This book offers a condensed timeline of the team’s illustrious history, featuring a number of classic photos to go along with the tales of tribulation and triumph. And while many of these stories will ring familiar to longtime followers of the team, there’s something here for every level of fandom, from the neophytes to the diehards.

Published in Sports
Tuesday, 18 June 2019 19:34

Roger Dodger – ‘They Bled Blue’

Perhaps more than any other sport, baseball is entangled with its history. Even as we witness magnificent feats in the present, our eyes turn ever toward the past. Whether it is through statistics or stories, baseball fans love to look back.

Author Jason Turbow has a knack for transporting us to times gone by and thoroughly revisiting players and teams from the game’s history. We’re not talking about grainy black-and-white history, however – these are teams whose memories are still vivid in the minds of fans of a certain age.

His latest is “They Bled Blue: Fernandomania, Strike-Season Mayhem, and the Weirdest Championship Baseball Had Ever Seen: The 1981 Los Angeles Dodgers” (Houghton Mifflin Harcourt, $26). That mouthful of a title looks back nearly 40 years, digging into the particulars of an iconic franchise during one of the strangest seasons baseball had ever seen.

Seriously – the sport had never seen anything quite like the 1981 Dodgers. From the full-on phenomenon that was Fernando Valenzuela to the era-ending turn from one of the game’s longest-serving infields, from a season split in two by labor strife to the strangest postseason set-up ever, it was a time of turmoil and triumph.

Published in Sports

No American sport is as enamored of its own history quite like baseball. Even as today’s players take the field, the shadows of those who came before are omnipresent. Baseball is as much about what was as it is about what is.

But there are some moments that transcend even the game’s historical affection. These are the times that make the leap from history to legend, the instances and accomplishments that are the foundation of baseball’s long and intricate mythology.

Kevin Cook’s “Ten Innings at Wrigley: The Wildest Ballgame Ever, with Baseball on the Brink” (Henry Holt and Co., $28) is a thorough exploration of one such instance, a single game in 1979 that wound up as one of the greatest offensive explosions in the history of Major League Baseball. That game – a May 17 contest that saw the Chicago Cubs play host to the Philadelphia Phillies – ultimately went 10 innings, with a final score of Phillies 23, Cubs 22; it was the highest scoring game of the modern era.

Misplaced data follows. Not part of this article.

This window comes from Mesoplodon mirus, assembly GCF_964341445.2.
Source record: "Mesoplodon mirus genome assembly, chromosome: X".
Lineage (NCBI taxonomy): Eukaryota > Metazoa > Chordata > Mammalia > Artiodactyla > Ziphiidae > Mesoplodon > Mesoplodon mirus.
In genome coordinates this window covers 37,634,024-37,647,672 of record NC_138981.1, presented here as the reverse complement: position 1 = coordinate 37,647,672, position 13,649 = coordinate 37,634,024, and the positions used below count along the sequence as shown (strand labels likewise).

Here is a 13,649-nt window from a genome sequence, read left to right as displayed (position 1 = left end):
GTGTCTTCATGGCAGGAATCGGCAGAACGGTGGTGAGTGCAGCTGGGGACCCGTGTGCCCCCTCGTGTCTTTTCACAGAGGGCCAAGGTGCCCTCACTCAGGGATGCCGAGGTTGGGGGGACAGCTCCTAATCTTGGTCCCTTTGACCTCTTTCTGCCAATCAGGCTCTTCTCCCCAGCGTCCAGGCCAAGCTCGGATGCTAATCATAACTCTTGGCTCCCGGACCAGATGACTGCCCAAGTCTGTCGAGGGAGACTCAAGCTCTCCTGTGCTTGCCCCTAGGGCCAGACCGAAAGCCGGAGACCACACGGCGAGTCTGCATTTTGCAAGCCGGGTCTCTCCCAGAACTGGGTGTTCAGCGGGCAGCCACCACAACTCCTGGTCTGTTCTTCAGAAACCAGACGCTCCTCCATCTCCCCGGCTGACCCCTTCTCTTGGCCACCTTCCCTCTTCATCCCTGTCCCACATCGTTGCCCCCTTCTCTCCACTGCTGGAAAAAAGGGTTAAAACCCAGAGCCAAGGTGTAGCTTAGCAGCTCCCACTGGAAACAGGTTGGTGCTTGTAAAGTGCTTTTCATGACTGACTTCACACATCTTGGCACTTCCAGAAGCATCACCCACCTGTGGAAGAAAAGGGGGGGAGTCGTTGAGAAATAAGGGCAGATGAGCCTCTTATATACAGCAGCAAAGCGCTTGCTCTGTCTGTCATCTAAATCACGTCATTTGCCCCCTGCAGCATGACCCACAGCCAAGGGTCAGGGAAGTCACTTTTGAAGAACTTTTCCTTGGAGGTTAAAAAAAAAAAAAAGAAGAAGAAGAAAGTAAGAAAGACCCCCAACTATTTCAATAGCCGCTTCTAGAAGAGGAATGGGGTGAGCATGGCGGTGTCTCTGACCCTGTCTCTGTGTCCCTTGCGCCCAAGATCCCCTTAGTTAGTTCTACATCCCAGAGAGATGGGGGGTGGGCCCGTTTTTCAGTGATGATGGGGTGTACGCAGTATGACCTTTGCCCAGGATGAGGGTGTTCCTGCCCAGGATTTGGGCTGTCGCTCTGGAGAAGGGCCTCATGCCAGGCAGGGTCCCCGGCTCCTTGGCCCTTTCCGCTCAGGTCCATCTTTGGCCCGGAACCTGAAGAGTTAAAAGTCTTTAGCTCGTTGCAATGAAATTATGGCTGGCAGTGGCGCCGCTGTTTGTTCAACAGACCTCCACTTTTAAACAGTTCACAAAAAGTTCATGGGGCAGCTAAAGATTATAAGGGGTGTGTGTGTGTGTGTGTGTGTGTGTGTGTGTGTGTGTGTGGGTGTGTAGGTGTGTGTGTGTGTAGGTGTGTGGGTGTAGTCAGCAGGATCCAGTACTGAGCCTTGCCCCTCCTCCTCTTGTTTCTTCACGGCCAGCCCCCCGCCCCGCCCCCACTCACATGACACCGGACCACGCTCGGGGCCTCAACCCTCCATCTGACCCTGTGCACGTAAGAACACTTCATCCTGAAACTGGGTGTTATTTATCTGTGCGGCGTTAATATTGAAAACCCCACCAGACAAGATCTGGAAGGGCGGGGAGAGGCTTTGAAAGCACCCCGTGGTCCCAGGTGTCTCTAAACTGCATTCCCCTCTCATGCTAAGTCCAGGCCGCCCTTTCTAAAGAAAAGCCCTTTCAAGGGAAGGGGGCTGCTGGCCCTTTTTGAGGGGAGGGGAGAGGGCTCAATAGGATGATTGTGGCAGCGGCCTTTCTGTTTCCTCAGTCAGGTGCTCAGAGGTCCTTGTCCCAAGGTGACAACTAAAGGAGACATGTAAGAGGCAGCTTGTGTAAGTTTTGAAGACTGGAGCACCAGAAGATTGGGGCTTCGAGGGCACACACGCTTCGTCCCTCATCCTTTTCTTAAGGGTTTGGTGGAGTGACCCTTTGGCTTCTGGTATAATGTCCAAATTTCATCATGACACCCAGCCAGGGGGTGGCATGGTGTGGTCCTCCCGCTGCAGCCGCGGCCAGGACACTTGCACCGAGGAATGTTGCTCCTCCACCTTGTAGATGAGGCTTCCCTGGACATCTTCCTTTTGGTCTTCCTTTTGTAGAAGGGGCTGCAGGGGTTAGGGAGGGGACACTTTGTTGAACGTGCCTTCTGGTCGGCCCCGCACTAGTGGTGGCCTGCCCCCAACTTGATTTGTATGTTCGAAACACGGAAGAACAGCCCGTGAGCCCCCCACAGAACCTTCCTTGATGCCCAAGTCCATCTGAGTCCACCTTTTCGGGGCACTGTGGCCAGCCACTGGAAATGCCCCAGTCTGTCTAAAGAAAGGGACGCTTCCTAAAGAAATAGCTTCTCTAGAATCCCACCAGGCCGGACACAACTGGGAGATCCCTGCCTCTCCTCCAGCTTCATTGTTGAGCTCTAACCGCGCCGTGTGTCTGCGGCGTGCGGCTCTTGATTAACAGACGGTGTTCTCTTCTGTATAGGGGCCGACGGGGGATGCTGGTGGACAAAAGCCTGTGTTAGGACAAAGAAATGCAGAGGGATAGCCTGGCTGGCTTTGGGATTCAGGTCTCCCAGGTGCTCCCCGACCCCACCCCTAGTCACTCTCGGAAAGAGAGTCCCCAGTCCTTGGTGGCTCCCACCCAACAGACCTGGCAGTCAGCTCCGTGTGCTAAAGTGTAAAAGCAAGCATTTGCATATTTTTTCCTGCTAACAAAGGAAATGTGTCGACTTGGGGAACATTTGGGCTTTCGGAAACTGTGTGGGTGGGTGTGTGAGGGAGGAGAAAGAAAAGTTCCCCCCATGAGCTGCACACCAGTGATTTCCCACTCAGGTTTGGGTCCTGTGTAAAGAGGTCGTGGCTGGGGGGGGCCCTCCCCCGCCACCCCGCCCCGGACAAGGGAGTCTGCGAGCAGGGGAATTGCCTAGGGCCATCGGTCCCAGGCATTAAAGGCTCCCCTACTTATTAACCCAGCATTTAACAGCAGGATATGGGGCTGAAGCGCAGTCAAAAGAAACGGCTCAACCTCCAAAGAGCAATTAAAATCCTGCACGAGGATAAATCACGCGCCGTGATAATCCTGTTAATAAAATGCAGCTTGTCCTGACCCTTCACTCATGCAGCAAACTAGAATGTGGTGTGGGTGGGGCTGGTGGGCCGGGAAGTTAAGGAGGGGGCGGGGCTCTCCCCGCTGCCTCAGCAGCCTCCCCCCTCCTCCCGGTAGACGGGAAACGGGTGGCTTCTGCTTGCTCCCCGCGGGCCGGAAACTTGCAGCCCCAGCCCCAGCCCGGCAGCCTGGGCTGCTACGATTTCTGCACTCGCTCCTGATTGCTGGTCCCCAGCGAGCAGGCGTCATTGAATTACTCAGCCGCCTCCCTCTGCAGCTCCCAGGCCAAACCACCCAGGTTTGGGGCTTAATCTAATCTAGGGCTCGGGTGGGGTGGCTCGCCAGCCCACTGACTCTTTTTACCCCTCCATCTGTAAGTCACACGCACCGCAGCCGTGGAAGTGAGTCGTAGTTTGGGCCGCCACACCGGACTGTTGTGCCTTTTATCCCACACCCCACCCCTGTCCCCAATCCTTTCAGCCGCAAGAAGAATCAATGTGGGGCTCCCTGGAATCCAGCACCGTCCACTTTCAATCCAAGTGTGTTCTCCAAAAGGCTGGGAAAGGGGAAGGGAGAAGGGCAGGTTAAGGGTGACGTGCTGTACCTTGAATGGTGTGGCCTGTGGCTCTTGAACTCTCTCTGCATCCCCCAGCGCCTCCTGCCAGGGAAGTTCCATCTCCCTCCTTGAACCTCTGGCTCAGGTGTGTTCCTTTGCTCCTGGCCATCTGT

(It was second only in MLB history to a 1922 game that, funnily enough, featured these same teams; the Cubs triumphed in that one, with a score of 26-23.)

Through a combination of personal interviews and meticulous research, Cook gives an inning-by-inning rendering of the game (known to many as simply “The Game”), breaking down every on-field moment while also delving into some off-the-field exploration into the lives of some of the major players. An historic and iconic MLB moment, the picture painted of a generational contest.

Published in Sports

Baseball, perhaps more than any other sport, is defined by its stories.

None of our American pro sports leagues have the same lengthy history within the culture. Nor do they have the same reverence for that history. Baseball is about narrative, a constant tale-telling that is built around connecting the present to the past.

Ron Darling’s new book “108 Stitches: Loose Thread, Ripping Yarns, and the Darnedest Characters from My Time in the Game” (St. Martin’s Press, $29.99) is about telling those stories, all through the lens of his own experience in the game. And he’s got plenty of experiences to talk about – a 13-year major league career where he won 136 games as a starting pitcher and two decades in the broadcast booth.

Darling’s conceit is a simple one: A series of stories about the various figures with whom he crossed paths over the course of nearly four decades in professional baseball. All told, there are 108 tales – just like there are 108 stitches on a baseball.

Published in Sports

Montville book explores a turbulent half-decade for boxing champ Ali

Published in Sports
Wednesday, 26 April 2017 12:38

‘Smart Baseball’ lives up to its title

Keith Law book offers depth of sabermetric insight

Published in Sports